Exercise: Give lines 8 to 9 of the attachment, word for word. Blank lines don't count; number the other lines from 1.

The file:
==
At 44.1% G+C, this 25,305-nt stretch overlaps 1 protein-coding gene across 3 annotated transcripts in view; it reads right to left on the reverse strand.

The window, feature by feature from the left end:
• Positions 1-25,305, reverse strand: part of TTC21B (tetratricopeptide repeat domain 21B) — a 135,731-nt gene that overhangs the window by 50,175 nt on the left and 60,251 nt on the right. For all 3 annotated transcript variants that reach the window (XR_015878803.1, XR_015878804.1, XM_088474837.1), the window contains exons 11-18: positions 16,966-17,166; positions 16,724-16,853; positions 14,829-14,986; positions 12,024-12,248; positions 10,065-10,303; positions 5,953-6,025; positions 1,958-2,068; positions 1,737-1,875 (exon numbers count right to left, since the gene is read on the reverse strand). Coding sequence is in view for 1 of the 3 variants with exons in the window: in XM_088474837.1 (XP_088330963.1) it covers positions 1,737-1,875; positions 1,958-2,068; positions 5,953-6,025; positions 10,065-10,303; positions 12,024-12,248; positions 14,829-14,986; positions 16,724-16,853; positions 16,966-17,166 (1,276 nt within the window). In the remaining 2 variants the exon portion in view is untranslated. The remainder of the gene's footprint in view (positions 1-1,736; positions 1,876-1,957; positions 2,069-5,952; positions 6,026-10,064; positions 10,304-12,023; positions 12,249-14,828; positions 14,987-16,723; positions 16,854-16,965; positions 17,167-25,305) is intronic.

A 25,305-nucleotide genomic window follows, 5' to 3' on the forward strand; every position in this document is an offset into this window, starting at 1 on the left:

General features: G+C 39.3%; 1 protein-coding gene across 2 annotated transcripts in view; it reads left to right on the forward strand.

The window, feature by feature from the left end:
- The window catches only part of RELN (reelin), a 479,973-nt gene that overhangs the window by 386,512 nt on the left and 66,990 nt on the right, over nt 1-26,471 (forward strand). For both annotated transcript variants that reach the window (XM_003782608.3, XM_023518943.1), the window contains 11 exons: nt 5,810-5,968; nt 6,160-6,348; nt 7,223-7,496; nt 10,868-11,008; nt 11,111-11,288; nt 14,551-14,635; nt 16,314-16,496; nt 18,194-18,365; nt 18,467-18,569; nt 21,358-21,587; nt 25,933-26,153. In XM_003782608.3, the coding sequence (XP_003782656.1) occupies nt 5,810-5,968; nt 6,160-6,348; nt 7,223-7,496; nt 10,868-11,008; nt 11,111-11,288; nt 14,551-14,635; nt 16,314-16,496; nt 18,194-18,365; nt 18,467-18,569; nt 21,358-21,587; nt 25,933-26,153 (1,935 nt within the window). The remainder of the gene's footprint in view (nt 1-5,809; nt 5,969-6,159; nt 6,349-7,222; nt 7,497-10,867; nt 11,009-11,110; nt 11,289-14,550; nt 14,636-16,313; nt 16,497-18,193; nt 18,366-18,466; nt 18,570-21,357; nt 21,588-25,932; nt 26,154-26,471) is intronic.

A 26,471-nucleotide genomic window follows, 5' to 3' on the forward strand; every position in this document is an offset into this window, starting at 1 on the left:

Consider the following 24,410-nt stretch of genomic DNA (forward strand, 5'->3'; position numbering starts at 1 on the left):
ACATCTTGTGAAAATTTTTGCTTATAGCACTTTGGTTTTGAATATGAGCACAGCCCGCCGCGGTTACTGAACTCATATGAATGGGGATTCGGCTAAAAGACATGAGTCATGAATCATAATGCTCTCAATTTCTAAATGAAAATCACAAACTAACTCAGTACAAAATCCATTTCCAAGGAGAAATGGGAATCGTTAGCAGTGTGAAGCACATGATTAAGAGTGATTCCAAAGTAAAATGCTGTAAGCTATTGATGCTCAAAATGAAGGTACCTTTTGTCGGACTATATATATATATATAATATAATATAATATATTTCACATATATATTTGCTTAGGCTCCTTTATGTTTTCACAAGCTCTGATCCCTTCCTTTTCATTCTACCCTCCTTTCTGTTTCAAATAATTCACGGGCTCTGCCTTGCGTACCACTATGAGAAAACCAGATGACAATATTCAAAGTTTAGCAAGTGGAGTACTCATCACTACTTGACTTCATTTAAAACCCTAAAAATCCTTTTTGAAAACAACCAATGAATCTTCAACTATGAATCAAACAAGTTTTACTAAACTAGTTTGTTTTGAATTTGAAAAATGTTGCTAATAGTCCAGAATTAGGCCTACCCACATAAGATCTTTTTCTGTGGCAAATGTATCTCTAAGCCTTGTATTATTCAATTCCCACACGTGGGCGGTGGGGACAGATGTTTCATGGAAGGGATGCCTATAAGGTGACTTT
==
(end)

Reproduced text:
A 26,471-nucleotide genomic window follows, 5' to 3' on the forward strand; every position in this document is an offset into this window, starting at 1 on the left:

Consider the following 24,410-nt stretch of genomic DNA (forward strand, 5'->3'; position numbering starts at 1 on the left):